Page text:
If we analyze the adage that you never see a motorcycle parked in front of a psychiatrist’s office, we might say that not only does the ownership and use of a bike help keep us sane, but the time we spend around them with friends may be even more beneficial.Friends give us a forum to air our likes, dislikes, and concerns about life. They become our de facto shrinks and allow us to contemplate our problems, along with our successes, from new perspectives. As wonderful as motorcycles are, having close friends to share them with is better, and healthier.
Further, taking a moto journey with pals can be a cathartic experience, as one is immersed for days, or longer, with people who will laugh with you, listen to you, understand you and, with no hesitation, call you on your stuff, such as misguided thoughts or negative energy that may lead to errant actions and decisions.When I read other writers’ lists of Top 10 Best Rides, I invariably start making a mental list of my top choices. I find myself mulling over memories of rides with friends in grand, exotic places surrounded by twisty roads. Trips to Monterey, the Pacific Northwest, Texas Hill Country, and through the Old West come to mind. Instead of finishing that list, I usually end up thinking about my perennial #1 favorite in the U.S., which is our gang’s spring-time jaunt to Death Valley.To me, nothing can top this ride. I love the sheer grandeur, other worldliness, geography, terrain, desolation, colors, magnificence and, of foremost importance, time with a close-knit group of people who have known each other for years or decades. They make it fun and help us keep a balanced outlook. Sure, many routes can rival this, but the combination of empty open spaces and the closeness of the friendships eclipse just about all other experiences.After an over-the-top dinner the first night, lubricated by copious amounts of adult beverages, we often start with bawdy jokes, analyses of the ride and every thrilling curve, close calls, and sights we can remember. We take pictures and, generally, the talk can turn more serious to include topics like business, as well as personal problems. Solutions are offered and raw nerves are soothed.Later, we head a few miles away from any lights and lie down on the still-warm highway undulating through Death Valley. There isn’t a vehicle in sight, nor does one pass during our time on the road. Like magic, we hear the sounds of animals, water, and the wind that were not noticed until we opened up and let them in.We all lay prone on the double yellow lines and stargaze up at a universe that is so crowded with heavenly bodies that one has trouble believing this is the same sky that we see at home, obfuscated by the big city lights. There is a healing energy flowing and the silence is a balm for the nerves. That silence never lasts long as, inevitably, one jokester or another weighs in on some ridiculous concept designed to fill us all with laughter. And laugh we do.We laugh, we reminisce about past times, and we share fears and problems. We offer solutions and views not previously considered. We genuinely care for each other, and sanity flourishes amid the desert flowers and our roommate’s snoring.Invariably, we all return to civilization dirty and tired, but with a sense of peace, accomplishment, renewal, and a complete recharge of mental energy. Although anyone can do this just about anywhere, it requires one or more friends to help take us out of the mental places we occupy and the psychological barriers we all suffer in the course of life— just like riding around the roadblocks the ADV guys ignore on Wildrose Road.Column from Ultimate MotorCycling magazine; for subscription services, click here.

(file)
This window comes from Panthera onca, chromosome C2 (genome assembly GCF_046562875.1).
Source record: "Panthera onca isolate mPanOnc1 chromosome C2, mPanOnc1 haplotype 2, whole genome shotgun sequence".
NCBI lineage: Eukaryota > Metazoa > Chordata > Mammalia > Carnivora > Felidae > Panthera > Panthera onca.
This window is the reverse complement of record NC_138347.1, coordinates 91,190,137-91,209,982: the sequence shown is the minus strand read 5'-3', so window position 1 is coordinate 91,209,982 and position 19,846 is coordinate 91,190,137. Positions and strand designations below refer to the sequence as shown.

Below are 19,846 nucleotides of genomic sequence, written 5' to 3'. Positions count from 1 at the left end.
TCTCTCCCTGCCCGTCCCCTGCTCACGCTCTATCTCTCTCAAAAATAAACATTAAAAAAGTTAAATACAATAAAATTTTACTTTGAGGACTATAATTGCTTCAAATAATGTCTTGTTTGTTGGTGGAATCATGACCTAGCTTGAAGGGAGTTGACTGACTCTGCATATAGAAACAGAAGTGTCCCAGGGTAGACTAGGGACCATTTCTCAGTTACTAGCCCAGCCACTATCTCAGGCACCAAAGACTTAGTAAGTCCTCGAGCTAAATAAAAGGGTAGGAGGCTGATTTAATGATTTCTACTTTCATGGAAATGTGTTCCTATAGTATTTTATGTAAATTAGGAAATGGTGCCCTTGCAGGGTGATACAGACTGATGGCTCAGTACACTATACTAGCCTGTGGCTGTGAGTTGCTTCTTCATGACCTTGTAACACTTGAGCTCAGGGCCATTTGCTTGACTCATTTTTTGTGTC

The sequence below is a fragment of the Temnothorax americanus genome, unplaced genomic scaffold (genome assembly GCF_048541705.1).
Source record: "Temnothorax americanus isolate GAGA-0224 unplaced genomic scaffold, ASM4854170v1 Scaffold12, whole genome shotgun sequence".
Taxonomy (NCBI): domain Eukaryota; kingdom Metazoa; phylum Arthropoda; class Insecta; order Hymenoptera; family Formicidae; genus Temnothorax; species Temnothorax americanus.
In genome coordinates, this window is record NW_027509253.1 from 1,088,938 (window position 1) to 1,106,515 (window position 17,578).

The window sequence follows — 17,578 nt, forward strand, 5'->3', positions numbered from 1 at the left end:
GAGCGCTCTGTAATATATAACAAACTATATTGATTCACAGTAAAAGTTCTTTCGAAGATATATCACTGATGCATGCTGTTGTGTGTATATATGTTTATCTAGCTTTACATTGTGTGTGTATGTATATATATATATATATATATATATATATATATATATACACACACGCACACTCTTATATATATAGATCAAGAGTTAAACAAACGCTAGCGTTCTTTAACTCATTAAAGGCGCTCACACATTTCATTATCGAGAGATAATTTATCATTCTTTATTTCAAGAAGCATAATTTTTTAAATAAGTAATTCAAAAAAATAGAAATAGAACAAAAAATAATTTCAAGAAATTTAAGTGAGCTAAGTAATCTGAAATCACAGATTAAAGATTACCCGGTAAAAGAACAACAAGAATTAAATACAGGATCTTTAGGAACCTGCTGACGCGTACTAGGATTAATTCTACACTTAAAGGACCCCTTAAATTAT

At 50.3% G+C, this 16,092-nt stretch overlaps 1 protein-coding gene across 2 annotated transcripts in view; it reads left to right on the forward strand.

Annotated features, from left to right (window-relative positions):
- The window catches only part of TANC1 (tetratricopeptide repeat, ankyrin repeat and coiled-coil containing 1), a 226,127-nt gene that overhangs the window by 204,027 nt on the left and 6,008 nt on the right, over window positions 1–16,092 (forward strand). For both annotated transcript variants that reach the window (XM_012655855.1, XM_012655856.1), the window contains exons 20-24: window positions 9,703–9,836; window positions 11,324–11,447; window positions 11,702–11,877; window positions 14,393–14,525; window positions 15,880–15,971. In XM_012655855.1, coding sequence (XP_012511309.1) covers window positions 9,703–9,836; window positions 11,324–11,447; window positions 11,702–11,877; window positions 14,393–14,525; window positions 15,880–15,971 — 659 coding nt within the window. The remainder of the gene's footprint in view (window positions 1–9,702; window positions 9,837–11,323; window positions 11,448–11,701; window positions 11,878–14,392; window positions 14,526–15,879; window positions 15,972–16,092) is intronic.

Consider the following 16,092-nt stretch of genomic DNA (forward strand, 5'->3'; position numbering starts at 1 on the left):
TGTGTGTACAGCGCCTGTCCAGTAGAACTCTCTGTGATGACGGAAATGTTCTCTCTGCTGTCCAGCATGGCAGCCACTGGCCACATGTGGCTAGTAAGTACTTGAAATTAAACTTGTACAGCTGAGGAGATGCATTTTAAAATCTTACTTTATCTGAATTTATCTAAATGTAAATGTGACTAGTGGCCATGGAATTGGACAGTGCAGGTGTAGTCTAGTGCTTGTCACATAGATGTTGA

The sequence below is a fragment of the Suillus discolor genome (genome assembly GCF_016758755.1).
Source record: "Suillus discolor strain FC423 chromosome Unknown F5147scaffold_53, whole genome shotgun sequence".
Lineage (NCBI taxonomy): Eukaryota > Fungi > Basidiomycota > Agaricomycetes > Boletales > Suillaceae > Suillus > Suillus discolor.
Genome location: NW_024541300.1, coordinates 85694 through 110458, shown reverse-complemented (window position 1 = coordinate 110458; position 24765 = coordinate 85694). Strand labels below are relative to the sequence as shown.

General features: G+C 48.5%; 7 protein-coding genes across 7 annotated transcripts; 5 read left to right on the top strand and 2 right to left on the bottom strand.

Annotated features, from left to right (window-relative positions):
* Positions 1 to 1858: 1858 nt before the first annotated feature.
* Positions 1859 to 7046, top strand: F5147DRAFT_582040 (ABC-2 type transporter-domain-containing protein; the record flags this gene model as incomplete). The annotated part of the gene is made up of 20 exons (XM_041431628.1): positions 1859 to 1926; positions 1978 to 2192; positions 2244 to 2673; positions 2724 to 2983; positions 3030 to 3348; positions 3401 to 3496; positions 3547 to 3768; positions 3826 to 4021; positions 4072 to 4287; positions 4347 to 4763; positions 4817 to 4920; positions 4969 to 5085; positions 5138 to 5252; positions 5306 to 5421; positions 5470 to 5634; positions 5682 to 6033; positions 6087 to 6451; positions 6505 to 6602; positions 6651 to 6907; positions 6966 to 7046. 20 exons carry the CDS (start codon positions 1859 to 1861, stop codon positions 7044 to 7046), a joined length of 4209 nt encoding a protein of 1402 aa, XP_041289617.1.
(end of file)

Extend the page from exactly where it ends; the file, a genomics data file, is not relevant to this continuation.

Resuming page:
This week we ride two genre-departing motorcycles from the established American manufacturers. Jess McKinley gives us his thoughts on the all new Harley-Davidson Pan America Special, and Ron Lieback gives his on Indian’s latest version of the FTR 1200 S.